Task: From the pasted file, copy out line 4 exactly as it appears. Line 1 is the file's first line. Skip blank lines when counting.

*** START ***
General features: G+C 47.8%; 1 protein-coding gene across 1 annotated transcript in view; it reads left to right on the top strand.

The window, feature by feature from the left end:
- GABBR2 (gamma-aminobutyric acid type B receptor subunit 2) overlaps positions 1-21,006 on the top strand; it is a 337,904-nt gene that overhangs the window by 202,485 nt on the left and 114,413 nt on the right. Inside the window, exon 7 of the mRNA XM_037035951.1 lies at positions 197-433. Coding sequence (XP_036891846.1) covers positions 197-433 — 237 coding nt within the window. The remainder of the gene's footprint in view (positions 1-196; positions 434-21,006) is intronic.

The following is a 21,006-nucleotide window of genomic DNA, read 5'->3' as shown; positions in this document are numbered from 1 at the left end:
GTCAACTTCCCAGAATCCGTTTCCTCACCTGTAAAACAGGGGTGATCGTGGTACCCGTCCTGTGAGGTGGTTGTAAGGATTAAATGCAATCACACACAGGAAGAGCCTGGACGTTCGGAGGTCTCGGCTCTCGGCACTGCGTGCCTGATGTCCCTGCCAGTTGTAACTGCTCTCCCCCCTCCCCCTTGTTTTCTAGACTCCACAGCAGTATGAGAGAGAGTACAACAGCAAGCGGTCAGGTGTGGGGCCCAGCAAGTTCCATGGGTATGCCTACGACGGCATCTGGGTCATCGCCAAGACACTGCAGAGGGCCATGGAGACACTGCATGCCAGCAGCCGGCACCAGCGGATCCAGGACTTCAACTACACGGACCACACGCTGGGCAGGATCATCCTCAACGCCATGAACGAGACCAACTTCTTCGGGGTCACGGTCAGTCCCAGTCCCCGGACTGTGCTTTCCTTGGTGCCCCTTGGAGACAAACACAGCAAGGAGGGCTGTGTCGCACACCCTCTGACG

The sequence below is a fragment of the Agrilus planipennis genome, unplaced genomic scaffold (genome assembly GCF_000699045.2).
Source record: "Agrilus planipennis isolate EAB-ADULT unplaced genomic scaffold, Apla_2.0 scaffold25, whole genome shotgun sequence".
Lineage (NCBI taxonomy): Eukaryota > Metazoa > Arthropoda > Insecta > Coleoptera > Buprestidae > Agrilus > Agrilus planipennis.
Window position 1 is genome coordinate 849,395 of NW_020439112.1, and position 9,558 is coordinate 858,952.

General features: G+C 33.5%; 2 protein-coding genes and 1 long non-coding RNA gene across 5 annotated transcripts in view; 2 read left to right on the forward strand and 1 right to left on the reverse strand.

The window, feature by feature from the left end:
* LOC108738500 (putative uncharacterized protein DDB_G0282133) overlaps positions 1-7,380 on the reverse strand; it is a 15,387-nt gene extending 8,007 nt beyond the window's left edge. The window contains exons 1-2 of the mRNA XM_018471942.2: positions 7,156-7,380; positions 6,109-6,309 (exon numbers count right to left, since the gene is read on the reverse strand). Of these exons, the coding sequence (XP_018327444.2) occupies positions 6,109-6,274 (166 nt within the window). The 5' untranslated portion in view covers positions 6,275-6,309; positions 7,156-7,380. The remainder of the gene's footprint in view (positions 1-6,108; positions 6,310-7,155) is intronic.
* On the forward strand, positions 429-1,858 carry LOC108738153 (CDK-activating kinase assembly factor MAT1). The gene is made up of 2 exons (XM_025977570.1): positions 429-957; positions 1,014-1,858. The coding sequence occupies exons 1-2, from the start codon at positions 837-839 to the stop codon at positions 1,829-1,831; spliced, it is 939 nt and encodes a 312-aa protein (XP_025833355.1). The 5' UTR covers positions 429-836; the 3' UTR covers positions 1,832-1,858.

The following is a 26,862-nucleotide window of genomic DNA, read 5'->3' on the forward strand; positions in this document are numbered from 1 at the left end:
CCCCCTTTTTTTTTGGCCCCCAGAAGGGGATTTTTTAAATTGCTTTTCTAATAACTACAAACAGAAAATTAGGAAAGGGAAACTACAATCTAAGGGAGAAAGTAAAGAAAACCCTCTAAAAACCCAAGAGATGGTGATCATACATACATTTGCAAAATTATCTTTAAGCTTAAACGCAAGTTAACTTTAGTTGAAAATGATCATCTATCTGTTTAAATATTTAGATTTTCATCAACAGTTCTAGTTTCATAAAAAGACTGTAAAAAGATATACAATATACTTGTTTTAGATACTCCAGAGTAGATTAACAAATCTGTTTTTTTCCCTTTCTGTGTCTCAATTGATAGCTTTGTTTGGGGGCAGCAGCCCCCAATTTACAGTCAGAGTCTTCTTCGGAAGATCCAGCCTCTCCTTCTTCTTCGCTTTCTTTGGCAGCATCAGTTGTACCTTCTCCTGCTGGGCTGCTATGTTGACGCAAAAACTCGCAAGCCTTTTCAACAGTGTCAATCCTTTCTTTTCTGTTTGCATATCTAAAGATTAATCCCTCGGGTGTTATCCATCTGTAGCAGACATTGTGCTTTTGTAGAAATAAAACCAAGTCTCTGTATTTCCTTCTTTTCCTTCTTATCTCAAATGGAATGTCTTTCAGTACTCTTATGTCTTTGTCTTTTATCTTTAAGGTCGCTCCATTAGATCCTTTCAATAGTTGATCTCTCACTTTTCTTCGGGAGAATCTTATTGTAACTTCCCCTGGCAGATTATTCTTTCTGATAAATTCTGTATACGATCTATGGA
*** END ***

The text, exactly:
The following is a 21,006-nucleotide window of genomic DNA, read 5'->3' as shown; positions in this document are numbered from 1 at the left end: